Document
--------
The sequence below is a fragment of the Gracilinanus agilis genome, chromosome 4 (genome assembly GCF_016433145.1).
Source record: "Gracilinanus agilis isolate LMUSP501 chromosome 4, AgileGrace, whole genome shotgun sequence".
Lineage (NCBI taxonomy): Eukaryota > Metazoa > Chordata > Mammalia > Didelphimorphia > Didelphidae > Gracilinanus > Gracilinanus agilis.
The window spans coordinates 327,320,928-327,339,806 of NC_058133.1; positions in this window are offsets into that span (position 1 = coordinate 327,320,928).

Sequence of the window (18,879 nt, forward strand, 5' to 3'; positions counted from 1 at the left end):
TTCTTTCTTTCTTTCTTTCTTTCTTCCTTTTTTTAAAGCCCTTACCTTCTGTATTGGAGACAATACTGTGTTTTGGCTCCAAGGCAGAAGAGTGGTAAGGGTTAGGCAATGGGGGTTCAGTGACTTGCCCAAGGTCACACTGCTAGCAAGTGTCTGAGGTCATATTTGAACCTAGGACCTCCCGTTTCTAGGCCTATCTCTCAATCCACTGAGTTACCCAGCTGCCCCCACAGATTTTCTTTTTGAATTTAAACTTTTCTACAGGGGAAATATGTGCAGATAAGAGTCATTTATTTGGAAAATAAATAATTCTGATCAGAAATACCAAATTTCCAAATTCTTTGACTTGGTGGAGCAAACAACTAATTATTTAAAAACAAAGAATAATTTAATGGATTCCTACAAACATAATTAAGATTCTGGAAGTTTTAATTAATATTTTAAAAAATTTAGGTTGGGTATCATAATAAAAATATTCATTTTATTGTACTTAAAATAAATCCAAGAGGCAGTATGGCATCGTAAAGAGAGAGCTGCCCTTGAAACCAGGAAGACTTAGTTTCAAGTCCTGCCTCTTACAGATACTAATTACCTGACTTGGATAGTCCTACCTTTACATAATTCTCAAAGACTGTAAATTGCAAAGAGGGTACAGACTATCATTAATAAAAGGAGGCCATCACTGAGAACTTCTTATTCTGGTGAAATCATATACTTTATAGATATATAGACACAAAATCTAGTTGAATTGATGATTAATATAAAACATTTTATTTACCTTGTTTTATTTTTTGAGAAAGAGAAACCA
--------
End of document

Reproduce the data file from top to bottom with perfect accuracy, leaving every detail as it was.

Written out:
The sequence below is a fragment of the Gracilinanus agilis genome, chromosome 4 (genome assembly GCF_016433145.1).
Source record: "Gracilinanus agilis isolate LMUSP501 chromosome 4, AgileGrace, whole genome shotgun sequence".
Lineage (NCBI taxonomy): Eukaryota > Metazoa > Chordata > Mammalia > Didelphimorphia > Didelphidae > Gracilinanus > Gracilinanus agilis.
The window spans coordinates 327,320,928-327,339,806 of NC_058133.1; positions in this window are offsets into that span (position 1 = coordinate 327,320,928).

Sequence of the window (18,879 nt, forward strand, 5' to 3'; positions counted from 1 at the left end):
TTCTTTCTTTCTTTCTTTCTTTCTTCCTTTTTTTAAAGCCCTTACCTTCTGTATTGGAGACAATACTGTGTTTTGGCTCCAAGGCAGAAGAGTGGTAAGGGTTAGGCAATGGGGGTTCAGTGACTTGCCCAAGGTCACACTGCTAGCAAGTGTCTGAGGTCATATTTGAACCTAGGACCTCCCGTTTCTAGGCCTATCTCTCAATCCACTGAGTTACCCAGCTGCCCCCACAGATTTTCTTTTTGAATTTAAACTTTTCTACAGGGGAAATATGTGCAGATAAGAGTCATTTATTTGGAAAATAAATAATTCTGATCAGAAATACCAAATTTCCAAATTCTTTGACTTGGTGGAGCAAACAACTAATTATTTAAAAACAAAGAATAATTTAATGGATTCCTACAAACATAATTAAGATTCTGGAAGTTTTAATTAATATTTTAAAAAATTTAGGTTGGGTATCATAATAAAAATATTCATTTTATTGTACTTAAAATAAATCCAAGAGGCAGTATGGCATCGTAAAGAGAGAGCTGCCCTTGAAACCAGGAAGACTTAGTTTCAAGTCCTGCCTCTTACAGATACTAATTACCTGACTTGGATAGTCCTACCTTTACATAATTCTCAAAGACTGTAAATTGCAAAGAGGGTACAGACTATCATTAATAAAAGGAGGCCATCACTGAGAACTTCTTATTCTGGTGAAATCATATACTTTATAGATATATAGACACAAAATCTAGTTGAATTGATGATTAATATAAAACATTTTATTTACCTTGTTTTATTTTTTGAGAAAGAGAAACCA